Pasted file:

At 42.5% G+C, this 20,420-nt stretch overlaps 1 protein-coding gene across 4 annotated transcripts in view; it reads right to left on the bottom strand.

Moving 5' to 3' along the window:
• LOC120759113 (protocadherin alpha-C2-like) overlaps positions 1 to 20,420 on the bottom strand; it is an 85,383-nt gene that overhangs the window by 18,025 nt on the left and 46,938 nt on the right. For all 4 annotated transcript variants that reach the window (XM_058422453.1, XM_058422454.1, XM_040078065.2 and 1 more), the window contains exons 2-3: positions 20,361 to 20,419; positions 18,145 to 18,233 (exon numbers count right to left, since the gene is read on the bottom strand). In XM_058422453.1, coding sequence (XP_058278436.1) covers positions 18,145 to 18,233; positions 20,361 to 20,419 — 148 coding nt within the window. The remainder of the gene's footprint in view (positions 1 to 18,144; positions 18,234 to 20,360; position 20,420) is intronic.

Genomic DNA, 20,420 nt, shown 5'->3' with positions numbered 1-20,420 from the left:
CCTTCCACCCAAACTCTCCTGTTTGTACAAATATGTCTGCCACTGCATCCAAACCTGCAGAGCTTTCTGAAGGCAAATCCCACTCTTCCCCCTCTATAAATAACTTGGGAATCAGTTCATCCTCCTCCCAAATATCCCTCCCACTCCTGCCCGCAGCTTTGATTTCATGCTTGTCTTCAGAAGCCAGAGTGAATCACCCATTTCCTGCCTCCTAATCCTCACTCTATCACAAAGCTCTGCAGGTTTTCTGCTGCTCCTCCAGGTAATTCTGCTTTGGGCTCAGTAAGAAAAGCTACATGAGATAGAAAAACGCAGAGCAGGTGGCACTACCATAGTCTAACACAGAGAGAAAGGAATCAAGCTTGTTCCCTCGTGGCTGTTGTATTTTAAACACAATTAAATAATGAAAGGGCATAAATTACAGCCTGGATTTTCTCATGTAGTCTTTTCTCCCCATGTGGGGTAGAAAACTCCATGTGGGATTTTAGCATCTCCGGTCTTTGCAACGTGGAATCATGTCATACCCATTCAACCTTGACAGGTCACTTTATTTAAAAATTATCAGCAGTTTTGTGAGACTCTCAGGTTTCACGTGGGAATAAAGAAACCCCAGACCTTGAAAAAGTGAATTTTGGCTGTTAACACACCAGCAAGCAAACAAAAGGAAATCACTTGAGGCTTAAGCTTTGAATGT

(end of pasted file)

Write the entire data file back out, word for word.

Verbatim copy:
At 42.5% G+C, this 20,420-nt stretch overlaps 1 protein-coding gene across 4 annotated transcripts in view; it reads right to left on the bottom strand.

Moving 5' to 3' along the window:
• LOC120759113 (protocadherin alpha-C2-like) overlaps positions 1 to 20,420 on the bottom strand; it is an 85,383-nt gene that overhangs the window by 18,025 nt on the left and 46,938 nt on the right. For all 4 annotated transcript variants that reach the window (XM_058422453.1, XM_058422454.1, XM_040078065.2 and 1 more), the window contains exons 2-3: positions 20,361 to 20,419; positions 18,145 to 18,233 (exon numbers count right to left, since the gene is read on the bottom strand). In XM_058422453.1, coding sequence (XP_058278436.1) covers positions 18,145 to 18,233; positions 20,361 to 20,419 — 148 coding nt within the window. The remainder of the gene's footprint in view (positions 1 to 18,144; positions 18,234 to 20,360; position 20,420) is intronic.

Genomic DNA, 20,420 nt, shown 5'->3' with positions numbered 1-20,420 from the left:
CCTTCCACCCAAACTCTCCTGTTTGTACAAATATGTCTGCCACTGCATCCAAACCTGCAGAGCTTTCTGAAGGCAAATCCCACTCTTCCCCCTCTATAAATAACTTGGGAATCAGTTCATCCTCCTCCCAAATATCCCTCCCACTCCTGCCCGCAGCTTTGATTTCATGCTTGTCTTCAGAAGCCAGAGTGAATCACCCATTTCCTGCCTCCTAATCCTCACTCTATCACAAAGCTCTGCAGGTTTTCTGCTGCTCCTCCAGGTAATTCTGCTTTGGGCTCAGTAAGAAAAGCTACATGAGATAGAAAAACGCAGAGCAGGTGGCACTACCATAGTCTAACACAGAGAGAAAGGAATCAAGCTTGTTCCCTCGTGGCTGTTGTATTTTAAACACAATTAAATAATGAAAGGGCATAAATTACAGCCTGGATTTTCTCATGTAGTCTTTTCTCCCCATGTGGGGTAGAAAACTCCATGTGGGATTTTAGCATCTCCGGTCTTTGCAACGTGGAATCATGTCATACCCATTCAACCTTGACAGGTCACTTTATTTAAAAATTATCAGCAGTTTTGTGAGACTCTCAGGTTTCACGTGGGAATAAAGAAACCCCAGACCTTGAAAAAGTGAATTTTGGCTGTTAACACACCAGCAAGCAAACAAAAGGAAATCACTTGAGGCTTAAGCTTTGAATGT